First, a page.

China criticized the investigation, urging the EU to avoid using it for “trade protectionism.”
Xi called for the elimination of interference between China and the EU, a statement likely directed at the United States, which has taken actions, including enlisting the Netherlands, to curb China’s development of high-end semiconductors.
The EU leaders, Ursula von der Leyen and Charles Michel, described their conversation with Xi as “good and candid.”
They discussed the main challenges amid increasing geopolitical frictions, emphasizing a commitment to balanced trade relations and pledging to enhance people-to-people exchanges.
During the meeting, Italy formally informed China of its exit from the Belt and Road Initiative, highlighting ongoing strains between the EU and China.
Xi discussed Belt and Road with EU leaders, expressing a willingness to connect it with the EU’s Global Gateway infrastructure plan.
However, deep issues remain, including Russia’s war in Ukraine, trade imbalances, and Chinese overcapacity exported to Europe.
Jens Eskelund, president of the European Union Chamber of Commerce in China, stressed the need to address these issues to foster a positive relationship between Beijing and Brussels.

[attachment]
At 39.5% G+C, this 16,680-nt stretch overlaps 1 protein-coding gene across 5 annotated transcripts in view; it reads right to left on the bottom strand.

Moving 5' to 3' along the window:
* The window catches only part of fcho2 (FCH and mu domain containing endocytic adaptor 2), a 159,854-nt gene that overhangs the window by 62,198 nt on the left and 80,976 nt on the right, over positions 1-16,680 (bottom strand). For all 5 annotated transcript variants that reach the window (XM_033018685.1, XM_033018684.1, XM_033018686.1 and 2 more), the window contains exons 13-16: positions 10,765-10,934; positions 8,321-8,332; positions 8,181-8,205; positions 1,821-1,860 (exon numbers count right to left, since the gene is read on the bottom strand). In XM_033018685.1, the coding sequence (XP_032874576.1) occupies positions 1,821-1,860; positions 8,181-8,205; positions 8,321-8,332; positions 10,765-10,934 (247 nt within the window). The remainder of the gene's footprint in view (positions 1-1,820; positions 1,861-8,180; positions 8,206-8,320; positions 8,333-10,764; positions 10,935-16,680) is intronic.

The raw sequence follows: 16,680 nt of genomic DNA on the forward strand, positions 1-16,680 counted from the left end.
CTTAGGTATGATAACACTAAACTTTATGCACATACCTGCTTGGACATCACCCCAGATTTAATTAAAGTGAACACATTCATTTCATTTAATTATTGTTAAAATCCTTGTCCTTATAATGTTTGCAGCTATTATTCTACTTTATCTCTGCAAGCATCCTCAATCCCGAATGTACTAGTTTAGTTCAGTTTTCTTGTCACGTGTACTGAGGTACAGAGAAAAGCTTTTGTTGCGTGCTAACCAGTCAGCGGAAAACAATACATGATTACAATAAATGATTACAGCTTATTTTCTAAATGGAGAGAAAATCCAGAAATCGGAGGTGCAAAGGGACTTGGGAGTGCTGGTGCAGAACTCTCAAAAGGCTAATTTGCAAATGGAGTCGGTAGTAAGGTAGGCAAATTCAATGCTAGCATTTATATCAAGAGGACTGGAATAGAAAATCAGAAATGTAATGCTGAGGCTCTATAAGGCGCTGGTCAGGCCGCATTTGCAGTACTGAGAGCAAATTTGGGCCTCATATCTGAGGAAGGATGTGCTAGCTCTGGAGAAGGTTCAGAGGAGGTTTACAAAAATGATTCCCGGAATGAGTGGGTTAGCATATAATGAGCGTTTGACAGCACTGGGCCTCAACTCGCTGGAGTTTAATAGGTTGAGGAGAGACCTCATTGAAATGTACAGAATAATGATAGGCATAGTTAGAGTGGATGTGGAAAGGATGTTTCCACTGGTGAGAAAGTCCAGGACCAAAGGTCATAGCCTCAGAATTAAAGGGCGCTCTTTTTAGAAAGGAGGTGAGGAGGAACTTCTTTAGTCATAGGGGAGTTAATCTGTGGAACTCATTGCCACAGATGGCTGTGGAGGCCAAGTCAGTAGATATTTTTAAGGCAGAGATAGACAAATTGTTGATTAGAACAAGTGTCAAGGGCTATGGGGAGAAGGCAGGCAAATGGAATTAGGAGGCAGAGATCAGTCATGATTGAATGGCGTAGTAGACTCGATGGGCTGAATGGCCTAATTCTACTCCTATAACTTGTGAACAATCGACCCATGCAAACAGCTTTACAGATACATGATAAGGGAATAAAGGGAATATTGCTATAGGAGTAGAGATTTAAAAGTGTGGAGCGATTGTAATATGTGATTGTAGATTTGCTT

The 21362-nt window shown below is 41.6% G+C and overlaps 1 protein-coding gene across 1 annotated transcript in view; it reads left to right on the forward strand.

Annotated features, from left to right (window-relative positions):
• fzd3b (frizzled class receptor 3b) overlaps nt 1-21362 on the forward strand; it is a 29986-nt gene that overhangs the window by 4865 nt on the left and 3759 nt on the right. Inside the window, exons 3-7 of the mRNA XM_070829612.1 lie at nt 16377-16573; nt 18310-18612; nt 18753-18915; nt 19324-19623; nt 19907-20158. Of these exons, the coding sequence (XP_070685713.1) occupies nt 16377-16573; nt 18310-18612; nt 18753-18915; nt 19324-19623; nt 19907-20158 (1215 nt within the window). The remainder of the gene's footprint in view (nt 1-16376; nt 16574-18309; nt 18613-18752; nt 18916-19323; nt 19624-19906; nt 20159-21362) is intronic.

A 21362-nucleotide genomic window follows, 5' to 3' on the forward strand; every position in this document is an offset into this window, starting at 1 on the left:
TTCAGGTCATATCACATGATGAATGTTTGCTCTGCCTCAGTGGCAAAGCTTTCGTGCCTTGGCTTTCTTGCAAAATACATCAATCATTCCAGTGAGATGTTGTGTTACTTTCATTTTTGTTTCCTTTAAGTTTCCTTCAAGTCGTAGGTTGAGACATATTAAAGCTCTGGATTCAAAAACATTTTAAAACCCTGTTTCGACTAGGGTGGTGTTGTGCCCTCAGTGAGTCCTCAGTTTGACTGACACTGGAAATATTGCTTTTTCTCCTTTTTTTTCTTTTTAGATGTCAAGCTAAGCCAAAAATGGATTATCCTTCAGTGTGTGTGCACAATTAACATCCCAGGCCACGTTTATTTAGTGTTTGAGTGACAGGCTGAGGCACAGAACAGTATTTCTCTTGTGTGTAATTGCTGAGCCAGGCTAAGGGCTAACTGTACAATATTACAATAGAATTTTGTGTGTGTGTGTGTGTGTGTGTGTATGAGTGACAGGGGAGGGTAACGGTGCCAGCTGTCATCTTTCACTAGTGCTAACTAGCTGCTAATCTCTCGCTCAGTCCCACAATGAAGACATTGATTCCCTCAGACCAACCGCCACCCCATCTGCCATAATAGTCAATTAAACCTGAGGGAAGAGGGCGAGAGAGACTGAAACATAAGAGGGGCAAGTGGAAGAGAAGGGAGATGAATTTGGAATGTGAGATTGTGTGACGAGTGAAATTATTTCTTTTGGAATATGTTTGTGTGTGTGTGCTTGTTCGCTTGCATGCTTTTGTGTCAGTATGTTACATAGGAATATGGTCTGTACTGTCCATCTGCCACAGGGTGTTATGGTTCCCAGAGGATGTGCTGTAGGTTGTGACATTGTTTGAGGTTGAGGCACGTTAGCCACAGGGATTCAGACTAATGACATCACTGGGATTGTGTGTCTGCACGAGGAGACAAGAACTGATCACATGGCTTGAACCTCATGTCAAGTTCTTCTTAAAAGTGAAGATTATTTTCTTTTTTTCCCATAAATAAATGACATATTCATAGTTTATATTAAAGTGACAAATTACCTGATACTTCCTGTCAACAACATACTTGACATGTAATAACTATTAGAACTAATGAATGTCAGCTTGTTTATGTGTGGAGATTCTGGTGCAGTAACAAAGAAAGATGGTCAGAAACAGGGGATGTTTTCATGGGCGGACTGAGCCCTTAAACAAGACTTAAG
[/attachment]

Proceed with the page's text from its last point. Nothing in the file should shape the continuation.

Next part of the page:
UAE Commits $30 Billion as COP28 Climate Talks Kick Off in Dubai
Nigeria Eyes BRICS Membership within Two Years as Foreign Minister Emphasizes Strategic Alignment
In a strategic move towards global economic collaboration, Nigeria is aspiring to join the BRICS group of nations within the next two years.
The Minister of Foreign Affairs, Yusuf Tuggar, affirmed that Nigeria is open to aligning itself with groups that demonstrate good intentions, well-meaning goals, and clearly defined objectives.
Tuggar stated, “Nigeria has come of age to decide for itself who her partners should be and where they should be; being multiple aligned is in our best interest.”
He emphasized the need for Nigeria to be part of influential groups like BRICS and the G-20, citing criteria such as population and economy size that position Nigeria as a natural candidate.
BRICS, comprising Brazil, Russia, India, China, and South Africa, stands as a formidable bloc of emerging market powers.
In a recent move to expand its influence, BRICS invited six additional nations, including Saudi Arabia, Iran, Egypt, Argentina, Ethiopia, and the United Arab Emirates, to join the group.
Nigeria, as Africa’s largest economy, has been absent from the BRICS alliance, prompting discussions on the potential economic and political advantages the bloc could offer the country.
Analysts have noted that BRICS membership could provide Nigeria with significant leverage on the global stage.
Vice President Kashim Shettima clarified that Nigeria did not apply for BRICS membership after the bloc’s announcement of new members in August.
Shettima emphasized the principled approach of President Bola Ahmed Tinubu, highlighting a commitment to consensus building in decisions related to international partnerships.
As Nigeria eyes BRICS membership, the move is seen as a strategic step towards enhancing its global economic and diplomatic influence.